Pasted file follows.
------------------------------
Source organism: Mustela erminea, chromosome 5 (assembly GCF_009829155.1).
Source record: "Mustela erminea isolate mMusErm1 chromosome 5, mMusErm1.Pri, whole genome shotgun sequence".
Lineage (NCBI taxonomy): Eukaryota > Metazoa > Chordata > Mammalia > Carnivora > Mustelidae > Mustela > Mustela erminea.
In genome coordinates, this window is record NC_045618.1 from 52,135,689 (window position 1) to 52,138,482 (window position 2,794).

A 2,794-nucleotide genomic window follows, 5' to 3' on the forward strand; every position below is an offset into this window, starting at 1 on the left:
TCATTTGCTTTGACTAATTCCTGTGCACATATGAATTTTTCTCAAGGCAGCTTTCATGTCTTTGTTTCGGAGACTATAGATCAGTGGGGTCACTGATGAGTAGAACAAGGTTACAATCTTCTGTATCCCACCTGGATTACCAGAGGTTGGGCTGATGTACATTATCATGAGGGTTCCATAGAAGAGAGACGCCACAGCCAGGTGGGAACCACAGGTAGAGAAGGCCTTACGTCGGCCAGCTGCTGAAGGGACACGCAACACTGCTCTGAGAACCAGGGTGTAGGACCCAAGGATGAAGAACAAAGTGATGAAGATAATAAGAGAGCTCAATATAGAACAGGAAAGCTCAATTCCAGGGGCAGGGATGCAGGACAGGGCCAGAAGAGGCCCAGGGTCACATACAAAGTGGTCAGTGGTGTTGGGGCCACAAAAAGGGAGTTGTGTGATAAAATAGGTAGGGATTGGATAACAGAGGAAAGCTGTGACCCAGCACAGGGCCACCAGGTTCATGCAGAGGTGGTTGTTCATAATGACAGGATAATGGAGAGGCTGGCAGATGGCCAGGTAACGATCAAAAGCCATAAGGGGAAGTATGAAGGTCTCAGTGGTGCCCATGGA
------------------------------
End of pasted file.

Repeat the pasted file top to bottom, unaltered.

Source organism: Mustela erminea, chromosome 5 (assembly GCF_009829155.1).
Source record: "Mustela erminea isolate mMusErm1 chromosome 5, mMusErm1.Pri, whole genome shotgun sequence".
Lineage (NCBI taxonomy): Eukaryota > Metazoa > Chordata > Mammalia > Carnivora > Mustelidae > Mustela > Mustela erminea.
In genome coordinates, this window is record NC_045618.1 from 52,135,689 (window position 1) to 52,138,482 (window position 2,794).

A 2,794-nucleotide genomic window follows, 5' to 3' on the forward strand; every position below is an offset into this window, starting at 1 on the left:
TCATTTGCTTTGACTAATTCCTGTGCACATATGAATTTTTCTCAAGGCAGCTTTCATGTCTTTGTTTCGGAGACTATAGATCAGTGGGGTCACTGATGAGTAGAACAAGGTTACAATCTTCTGTATCCCACCTGGATTACCAGAGGTTGGGCTGATGTACATTATCATGAGGGTTCCATAGAAGAGAGACGCCACAGCCAGGTGGGAACCACAGGTAGAGAAGGCCTTACGTCGGCCAGCTGCTGAAGGGACACGCAACACTGCTCTGAGAACCAGGGTGTAGGACCCAAGGATGAAGAACAAAGTGATGAAGATAATAAGAGAGCTCAATATAGAACAGGAAAGCTCAATTCCAGGGGCAGGGATGCAGGACAGGGCCAGAAGAGGCCCAGGGTCACATACAAAGTGGTCAGTGGTGTTGGGGCCACAAAAAGGGAGTTGTGTGATAAAATAGGTAGGGATTGGATAACAGAGGAAAGCTGTGACCCAGCACAGGGCCACCAGGTTCATGCAGAGGTGGTTGTTCATAATGACAGGATAATGGAGAGGCTGGCAGATGGCCAGGTAACGATCAAAAGCCATAAGGGGAAGTATGAAGGTCTCAGTGGTGCCCATGGA